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Don’t ask about salary

There are many reasons for the gender pay gap that exists in America, but politicians in New York and elsewhere recently have taken steps to address one issue that can prevent women from catching up to their male counterparts in pay: salary history.

Gov. Andrew Cuomo this year signed an executive order that prohibits state agencies from inquiring about a job applicant’s salary history. New York City Mayor Bill de Blasio issued the same prohibition for city agencies in November. Last August, Massachusetts banned all employers from making salary inquiries, and similar bills have been introduced in several other cities and states.
 
The thinking behind such policies is that if a woman has already fallen behind her male counterparts in salary, then inquiring about her salary when she applies for a job will increase the likelihood that she receives an offer with a lower salary than her higher-paid male counterpart would receive, even if they are equally qualified. After all, a company knows it does not need to offer her as much to compete with her old salary as it needs to offer her higher-paid male counterpart.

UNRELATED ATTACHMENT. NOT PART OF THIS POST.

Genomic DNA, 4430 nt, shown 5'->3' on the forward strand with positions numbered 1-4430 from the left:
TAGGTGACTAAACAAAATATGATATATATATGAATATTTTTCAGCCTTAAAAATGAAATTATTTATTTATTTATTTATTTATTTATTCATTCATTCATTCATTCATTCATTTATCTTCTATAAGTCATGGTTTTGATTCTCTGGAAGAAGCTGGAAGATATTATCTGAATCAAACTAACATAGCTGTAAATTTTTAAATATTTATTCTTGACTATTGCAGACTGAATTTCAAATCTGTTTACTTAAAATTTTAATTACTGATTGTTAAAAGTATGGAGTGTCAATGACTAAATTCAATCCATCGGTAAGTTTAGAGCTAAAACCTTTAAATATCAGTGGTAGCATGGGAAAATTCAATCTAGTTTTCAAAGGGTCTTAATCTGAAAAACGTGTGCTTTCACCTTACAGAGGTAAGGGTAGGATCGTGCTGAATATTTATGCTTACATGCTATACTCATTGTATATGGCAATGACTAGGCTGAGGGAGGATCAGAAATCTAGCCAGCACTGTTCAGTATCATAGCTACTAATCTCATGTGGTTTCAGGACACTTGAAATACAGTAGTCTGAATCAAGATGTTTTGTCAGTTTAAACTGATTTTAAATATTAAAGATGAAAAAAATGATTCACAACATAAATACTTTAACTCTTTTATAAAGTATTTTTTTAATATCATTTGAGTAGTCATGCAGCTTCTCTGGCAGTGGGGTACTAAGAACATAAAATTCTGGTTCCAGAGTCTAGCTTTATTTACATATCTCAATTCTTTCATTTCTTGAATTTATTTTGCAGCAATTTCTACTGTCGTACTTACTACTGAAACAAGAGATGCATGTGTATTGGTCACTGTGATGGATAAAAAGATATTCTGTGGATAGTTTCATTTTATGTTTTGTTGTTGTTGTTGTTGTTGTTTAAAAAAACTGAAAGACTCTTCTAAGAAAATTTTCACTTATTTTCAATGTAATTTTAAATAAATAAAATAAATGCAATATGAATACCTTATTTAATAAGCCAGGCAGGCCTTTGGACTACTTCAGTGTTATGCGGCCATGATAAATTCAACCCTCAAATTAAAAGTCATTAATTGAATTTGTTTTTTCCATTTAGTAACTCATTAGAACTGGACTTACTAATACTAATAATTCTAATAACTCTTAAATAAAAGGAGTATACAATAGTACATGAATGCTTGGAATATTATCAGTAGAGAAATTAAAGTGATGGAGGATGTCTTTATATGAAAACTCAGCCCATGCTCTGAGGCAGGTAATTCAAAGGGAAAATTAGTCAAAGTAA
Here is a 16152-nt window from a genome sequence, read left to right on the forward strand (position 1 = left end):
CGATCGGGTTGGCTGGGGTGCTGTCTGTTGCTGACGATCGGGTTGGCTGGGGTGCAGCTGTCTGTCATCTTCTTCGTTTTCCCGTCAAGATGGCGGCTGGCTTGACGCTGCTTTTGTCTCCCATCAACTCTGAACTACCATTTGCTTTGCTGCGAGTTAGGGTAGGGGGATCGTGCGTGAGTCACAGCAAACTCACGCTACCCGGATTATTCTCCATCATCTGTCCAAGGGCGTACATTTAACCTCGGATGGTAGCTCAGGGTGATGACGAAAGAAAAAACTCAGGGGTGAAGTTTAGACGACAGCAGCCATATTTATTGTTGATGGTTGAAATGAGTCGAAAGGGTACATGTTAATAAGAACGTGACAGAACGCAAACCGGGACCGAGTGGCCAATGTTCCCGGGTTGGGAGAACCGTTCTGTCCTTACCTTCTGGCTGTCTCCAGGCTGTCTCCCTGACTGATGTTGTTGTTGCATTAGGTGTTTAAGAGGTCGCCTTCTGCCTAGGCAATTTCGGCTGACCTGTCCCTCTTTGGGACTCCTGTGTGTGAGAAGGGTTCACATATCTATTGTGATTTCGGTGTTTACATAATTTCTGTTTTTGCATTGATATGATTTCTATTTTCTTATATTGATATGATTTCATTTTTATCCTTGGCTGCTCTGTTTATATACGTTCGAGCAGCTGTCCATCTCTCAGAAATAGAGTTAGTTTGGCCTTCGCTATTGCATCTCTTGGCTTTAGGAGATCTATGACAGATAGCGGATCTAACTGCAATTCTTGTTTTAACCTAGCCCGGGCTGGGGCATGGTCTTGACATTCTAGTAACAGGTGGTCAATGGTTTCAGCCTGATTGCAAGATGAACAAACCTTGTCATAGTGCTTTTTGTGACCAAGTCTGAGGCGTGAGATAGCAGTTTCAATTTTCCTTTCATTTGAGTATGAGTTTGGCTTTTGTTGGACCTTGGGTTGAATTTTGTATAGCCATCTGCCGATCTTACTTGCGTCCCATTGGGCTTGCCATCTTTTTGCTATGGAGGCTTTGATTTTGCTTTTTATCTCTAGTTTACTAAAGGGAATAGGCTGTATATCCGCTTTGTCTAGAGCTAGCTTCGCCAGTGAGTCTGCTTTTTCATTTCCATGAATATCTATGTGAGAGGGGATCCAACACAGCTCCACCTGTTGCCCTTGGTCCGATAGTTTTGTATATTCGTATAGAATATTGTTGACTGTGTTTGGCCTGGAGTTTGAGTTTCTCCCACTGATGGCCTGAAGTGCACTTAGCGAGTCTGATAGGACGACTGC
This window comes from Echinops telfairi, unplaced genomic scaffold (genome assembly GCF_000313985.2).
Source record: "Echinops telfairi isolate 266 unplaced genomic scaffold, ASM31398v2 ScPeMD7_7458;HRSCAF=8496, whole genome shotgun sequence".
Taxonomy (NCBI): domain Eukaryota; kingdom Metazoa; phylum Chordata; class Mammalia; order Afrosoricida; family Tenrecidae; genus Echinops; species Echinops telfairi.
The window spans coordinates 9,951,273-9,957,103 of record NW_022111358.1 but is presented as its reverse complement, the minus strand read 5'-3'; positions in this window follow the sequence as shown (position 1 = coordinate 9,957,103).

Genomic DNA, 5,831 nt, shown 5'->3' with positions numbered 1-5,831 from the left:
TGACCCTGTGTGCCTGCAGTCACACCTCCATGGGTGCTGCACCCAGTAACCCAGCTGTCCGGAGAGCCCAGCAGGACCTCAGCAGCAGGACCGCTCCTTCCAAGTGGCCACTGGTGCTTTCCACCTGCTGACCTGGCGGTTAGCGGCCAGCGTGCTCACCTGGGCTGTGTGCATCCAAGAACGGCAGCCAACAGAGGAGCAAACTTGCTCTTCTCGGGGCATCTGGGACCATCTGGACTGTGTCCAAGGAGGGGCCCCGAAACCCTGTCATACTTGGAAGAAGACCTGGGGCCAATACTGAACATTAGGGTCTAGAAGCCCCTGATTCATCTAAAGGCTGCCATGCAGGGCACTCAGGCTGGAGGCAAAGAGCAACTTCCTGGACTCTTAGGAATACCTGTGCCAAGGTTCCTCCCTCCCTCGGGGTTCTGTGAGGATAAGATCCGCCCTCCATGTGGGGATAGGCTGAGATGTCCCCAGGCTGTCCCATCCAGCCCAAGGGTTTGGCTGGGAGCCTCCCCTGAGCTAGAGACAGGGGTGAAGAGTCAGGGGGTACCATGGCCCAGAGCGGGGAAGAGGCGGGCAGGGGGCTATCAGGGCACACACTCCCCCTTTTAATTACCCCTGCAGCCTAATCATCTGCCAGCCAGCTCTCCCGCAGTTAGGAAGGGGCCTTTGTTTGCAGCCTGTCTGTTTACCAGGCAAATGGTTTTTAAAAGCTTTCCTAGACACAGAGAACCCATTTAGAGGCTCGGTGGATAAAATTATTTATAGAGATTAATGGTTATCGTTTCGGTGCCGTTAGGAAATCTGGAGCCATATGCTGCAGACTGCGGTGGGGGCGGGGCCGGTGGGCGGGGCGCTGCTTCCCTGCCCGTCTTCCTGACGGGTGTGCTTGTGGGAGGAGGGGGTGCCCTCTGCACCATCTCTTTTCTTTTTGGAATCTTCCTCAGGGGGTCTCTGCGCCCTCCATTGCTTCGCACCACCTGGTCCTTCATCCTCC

The New York State and New York City orders only apply to public agencies, but it is likely that these mandates will be extended to the private sector at some point, which would help New York continue to be a leader in pay equality. The American Association of University Women’s latest analysis shows New York had the smallest pay gap in the country in 2015, with women making 89 percent of what men were paid.
 
These requirements may lead to an increase in businesses’ payrolls, but it is worth it if they contribute to a decrease in wage inequality. What’s more, if employees feel that they and the job they are doing are valued more highly, it may lead to an increase in productivity, motivation and loyalty. So the higher upfront costs ultimately could be good for companies’ bottom lines, employee satisfaction and gender fairness.
 
3/3/2017 (c) 2016 Rochester Business Journal. To obtain permission to reprint this article, call 585-546-8303 or email rbj@rbj.net.
 
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